Updated: Feb 1
I just listened to a brief news story via the BBC about a free climber named Brad Gobrite who died during a descent after summiting a mountain in Mexico (https://www.bbc.com/news/world-us-canada-50592646).
The newscaster was interviewing another renowned climber and asking for her opinion on what happened. She opined that during moments of tasks that we consider to be ordinary and semi-automatic on a neurological level, much like driving a car, we take our abilities for granted and become distracted. Our focus wanes, and unexpected moments happen. This is what she suspects occurred during the descent. Gobrite was with a climbing partner and having just summited the peak they were now headed back down via climbing ropes. In fact, as Gobrite's climbing partner mentions in the article, the two had just started "rapping" to each other.
This got me thinking about how, as rowers, we are constantly trying to make the stroke as automatic as possible. We consistently train towards making sure our bodies can accomplish the movements we need to accomplish without the burden of actually "thinking" about the movement.
With experience we do and can, reach those moments of unconsciousness with regards to the stroke. Especially given some factors like the experience level of the rowers, the amount of experience in competition, fitness level, etc.
But...Wait for it.
Does that serve us in the ordinary moments that we no longer "think" about? For example. Do you actually stop and think about how you're getting into the boat? Where your hands are on the oar when you are moving from dock to shell, where your foot is and how much weight is on it, what is happening with the actual shell itself as you step in and take your seat? It's taking your weight, settling down into the water, or listing a bit because you have stepped or put weight with your hands in a not so stable place.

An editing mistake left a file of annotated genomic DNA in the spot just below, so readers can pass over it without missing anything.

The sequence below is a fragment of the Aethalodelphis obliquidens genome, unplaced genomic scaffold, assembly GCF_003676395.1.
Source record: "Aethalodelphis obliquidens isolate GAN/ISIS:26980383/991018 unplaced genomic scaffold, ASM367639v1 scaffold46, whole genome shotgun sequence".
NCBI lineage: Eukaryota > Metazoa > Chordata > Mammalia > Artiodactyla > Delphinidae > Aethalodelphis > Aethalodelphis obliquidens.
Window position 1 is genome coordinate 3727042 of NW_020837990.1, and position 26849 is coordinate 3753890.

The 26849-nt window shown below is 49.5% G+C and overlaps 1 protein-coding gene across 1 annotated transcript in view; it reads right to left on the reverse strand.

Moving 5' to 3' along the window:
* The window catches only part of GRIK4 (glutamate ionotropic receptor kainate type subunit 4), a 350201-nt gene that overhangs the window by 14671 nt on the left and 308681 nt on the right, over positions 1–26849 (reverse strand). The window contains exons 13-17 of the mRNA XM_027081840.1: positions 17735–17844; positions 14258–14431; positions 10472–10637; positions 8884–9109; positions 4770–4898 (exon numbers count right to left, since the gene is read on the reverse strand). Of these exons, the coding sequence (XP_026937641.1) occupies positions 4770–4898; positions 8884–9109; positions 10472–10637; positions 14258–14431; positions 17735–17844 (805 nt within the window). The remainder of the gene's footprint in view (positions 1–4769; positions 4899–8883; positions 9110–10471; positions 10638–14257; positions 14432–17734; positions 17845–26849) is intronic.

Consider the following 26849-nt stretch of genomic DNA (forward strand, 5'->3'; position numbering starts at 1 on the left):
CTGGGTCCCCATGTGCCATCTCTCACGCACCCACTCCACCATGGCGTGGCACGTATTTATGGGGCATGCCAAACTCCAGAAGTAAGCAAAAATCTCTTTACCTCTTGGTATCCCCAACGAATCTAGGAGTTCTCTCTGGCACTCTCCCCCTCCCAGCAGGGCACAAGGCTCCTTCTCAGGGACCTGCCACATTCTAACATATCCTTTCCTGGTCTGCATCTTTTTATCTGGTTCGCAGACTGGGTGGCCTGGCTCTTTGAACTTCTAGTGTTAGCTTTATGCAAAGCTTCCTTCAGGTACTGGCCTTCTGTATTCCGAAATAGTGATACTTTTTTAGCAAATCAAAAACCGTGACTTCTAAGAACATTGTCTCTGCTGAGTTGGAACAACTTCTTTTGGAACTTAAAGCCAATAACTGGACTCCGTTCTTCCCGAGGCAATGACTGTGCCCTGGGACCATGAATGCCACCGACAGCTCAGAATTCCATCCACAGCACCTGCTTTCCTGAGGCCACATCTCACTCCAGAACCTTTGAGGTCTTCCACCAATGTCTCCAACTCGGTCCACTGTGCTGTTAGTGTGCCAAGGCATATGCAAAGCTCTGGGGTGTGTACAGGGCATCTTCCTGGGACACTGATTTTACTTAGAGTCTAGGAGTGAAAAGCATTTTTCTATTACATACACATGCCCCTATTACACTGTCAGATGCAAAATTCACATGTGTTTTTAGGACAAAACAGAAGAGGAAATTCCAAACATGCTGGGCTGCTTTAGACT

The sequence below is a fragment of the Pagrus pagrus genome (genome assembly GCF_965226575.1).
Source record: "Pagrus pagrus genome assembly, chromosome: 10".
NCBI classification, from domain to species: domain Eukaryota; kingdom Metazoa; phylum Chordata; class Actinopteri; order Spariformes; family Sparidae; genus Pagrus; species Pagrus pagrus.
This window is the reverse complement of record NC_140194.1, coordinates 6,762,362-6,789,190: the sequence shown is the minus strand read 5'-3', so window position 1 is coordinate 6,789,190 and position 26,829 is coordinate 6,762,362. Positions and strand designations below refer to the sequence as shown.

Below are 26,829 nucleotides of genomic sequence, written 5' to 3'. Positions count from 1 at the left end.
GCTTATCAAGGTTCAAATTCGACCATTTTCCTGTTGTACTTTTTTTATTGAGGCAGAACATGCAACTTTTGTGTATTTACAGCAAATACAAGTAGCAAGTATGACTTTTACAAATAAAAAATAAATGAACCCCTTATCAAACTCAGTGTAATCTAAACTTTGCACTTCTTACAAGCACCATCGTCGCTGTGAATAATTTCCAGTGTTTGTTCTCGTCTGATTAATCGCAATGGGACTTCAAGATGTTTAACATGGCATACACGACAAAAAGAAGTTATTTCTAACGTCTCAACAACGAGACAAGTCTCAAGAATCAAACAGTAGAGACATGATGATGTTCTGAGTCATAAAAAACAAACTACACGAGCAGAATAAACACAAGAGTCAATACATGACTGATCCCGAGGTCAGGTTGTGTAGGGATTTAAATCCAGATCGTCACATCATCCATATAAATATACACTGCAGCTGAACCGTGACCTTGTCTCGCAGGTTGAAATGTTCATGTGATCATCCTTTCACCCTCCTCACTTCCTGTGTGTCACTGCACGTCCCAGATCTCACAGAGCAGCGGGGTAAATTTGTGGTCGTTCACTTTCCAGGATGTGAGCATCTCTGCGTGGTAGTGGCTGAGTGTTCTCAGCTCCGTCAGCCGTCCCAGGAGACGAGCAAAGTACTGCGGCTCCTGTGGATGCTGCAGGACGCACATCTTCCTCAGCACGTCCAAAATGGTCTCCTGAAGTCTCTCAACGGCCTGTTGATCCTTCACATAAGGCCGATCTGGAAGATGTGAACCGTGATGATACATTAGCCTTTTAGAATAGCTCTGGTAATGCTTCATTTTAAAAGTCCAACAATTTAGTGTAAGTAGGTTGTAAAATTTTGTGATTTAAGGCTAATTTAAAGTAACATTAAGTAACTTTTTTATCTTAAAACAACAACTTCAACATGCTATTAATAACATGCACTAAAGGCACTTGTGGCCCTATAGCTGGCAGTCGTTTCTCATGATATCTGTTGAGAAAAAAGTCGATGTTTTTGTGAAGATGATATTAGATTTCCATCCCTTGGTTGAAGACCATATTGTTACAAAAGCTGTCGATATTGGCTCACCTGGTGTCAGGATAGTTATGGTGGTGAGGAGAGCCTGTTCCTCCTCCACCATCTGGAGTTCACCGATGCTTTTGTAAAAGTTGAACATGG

When one is a novice rower, every single solitary thing (hopefully) is considered and examined and corrected, and...
A ton of mental energy is committed to the fact that nothing is ordinary for them, but for experienced rowers there are many times, I believe, that there is an assumption of habit. A comfortableness that can be dangerous. Not dangerous like our free climber Gobrite, but dangerous in terms of taking for granted the ordinary.
Certainly I'm not suggesting that every single time you get into a boat you take 5 minutes to pay attention to where your hands or feet are. I'm suggesting that you bring some awareness to the moments that you know have become rote for you, because it is exactly at those moments when something could be missed or lost or could create an unwanted result.
So right now, stop for a second and think about what parts of your rowing have become something you don't think about and that "just happen" for you. Then the next time you're out in the boat take a moment to watch yourself with regards to this particular thing and pay attention to it like you haven't for years. Why?
Because the minute something becomes rote or routine or you assume you're done learning about it, is the moment you suffer a small death in your growth trajectory.
Growth is not always vertical. Sometimes growth can be horizontal. In other words you may not be learning something "new", it may just be that you are observing yourself engaging in that activity or action, which in and of itself is a third dimensional approach to the sport.
Am I getting a little too philosophical for you?
All I'm saying is PAY ATTENTION.
Not just to the big things, but to the little, sometimes overlooked, and often taken for granted things. Otherwise you begin to lose a little of what makes our sport so great.
That is, all the little things that matter to the big picture.
PAY ATTENTION to the environment you are creating in your boathouse and with your teammates.
PAY ATTENTION to how you are engaged with this thing we call Rowing.
Take nothing for granted.
Never assume you have it all down.
The moment you do is the moment you fall.
Row hard, Row well Compete, Have fun!